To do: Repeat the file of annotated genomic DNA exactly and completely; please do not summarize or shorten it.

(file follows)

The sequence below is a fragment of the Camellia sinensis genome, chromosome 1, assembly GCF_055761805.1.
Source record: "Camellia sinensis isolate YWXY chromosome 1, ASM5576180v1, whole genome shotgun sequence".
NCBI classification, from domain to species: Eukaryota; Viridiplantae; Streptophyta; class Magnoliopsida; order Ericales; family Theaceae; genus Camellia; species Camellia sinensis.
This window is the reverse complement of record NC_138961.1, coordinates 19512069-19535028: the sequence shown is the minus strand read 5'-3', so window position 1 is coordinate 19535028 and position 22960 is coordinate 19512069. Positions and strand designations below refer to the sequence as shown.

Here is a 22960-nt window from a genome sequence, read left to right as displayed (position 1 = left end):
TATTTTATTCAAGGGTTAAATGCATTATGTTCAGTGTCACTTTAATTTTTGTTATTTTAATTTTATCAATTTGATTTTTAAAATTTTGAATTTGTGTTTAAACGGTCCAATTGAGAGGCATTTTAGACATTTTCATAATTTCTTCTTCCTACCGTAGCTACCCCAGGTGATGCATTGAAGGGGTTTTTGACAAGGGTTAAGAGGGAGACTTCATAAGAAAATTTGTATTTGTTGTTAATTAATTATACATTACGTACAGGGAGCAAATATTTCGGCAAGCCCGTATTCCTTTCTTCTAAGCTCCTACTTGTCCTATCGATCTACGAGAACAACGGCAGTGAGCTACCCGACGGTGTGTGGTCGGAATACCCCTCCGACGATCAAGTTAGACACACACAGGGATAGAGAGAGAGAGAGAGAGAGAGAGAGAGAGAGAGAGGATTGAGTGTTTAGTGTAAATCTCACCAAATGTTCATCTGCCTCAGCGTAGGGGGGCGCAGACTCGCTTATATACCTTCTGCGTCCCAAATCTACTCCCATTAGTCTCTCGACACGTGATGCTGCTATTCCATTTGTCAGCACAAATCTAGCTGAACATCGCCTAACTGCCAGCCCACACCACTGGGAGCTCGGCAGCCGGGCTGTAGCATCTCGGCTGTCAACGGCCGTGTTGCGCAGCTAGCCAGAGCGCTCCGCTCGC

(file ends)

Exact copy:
The sequence below is a fragment of the Camellia sinensis genome, chromosome 1, assembly GCF_055761805.1.
Source record: "Camellia sinensis isolate YWXY chromosome 1, ASM5576180v1, whole genome shotgun sequence".
NCBI classification, from domain to species: Eukaryota; Viridiplantae; Streptophyta; class Magnoliopsida; order Ericales; family Theaceae; genus Camellia; species Camellia sinensis.
This window is the reverse complement of record NC_138961.1, coordinates 19512069-19535028: the sequence shown is the minus strand read 5'-3', so window position 1 is coordinate 19535028 and position 22960 is coordinate 19512069. Positions and strand designations below refer to the sequence as shown.

Here is a 22960-nt window from a genome sequence, read left to right as displayed (position 1 = left end):
TATTTTATTCAAGGGTTAAATGCATTATGTTCAGTGTCACTTTAATTTTTGTTATTTTAATTTTATCAATTTGATTTTTAAAATTTTGAATTTGTGTTTAAACGGTCCAATTGAGAGGCATTTTAGACATTTTCATAATTTCTTCTTCCTACCGTAGCTACCCCAGGTGATGCATTGAAGGGGTTTTTGACAAGGGTTAAGAGGGAGACTTCATAAGAAAATTTGTATTTGTTGTTAATTAATTATACATTACGTACAGGGAGCAAATATTTCGGCAAGCCCGTATTCCTTTCTTCTAAGCTCCTACTTGTCCTATCGATCTACGAGAACAACGGCAGTGAGCTACCCGACGGTGTGTGGTCGGAATACCCCTCCGACGATCAAGTTAGACACACACAGGGATAGAGAGAGAGAGAGAGAGAGAGAGAGAGAGAGAGAGGATTGAGTGTTTAGTGTAAATCTCACCAAATGTTCATCTGCCTCAGCGTAGGGGGGCGCAGACTCGCTTATATACCTTCTGCGTCCCAAATCTACTCCCATTAGTCTCTCGACACGTGATGCTGCTATTCCATTTGTCAGCACAAATCTAGCTGAACATCGCCTAACTGCCAGCCCACACCACTGGGAGCTCGGCAGCCGGGCTGTAGCATCTCGGCTGTCAACGGCCGTGTTGCGCAGCTAGCCAGAGCGCTCCGCTCGC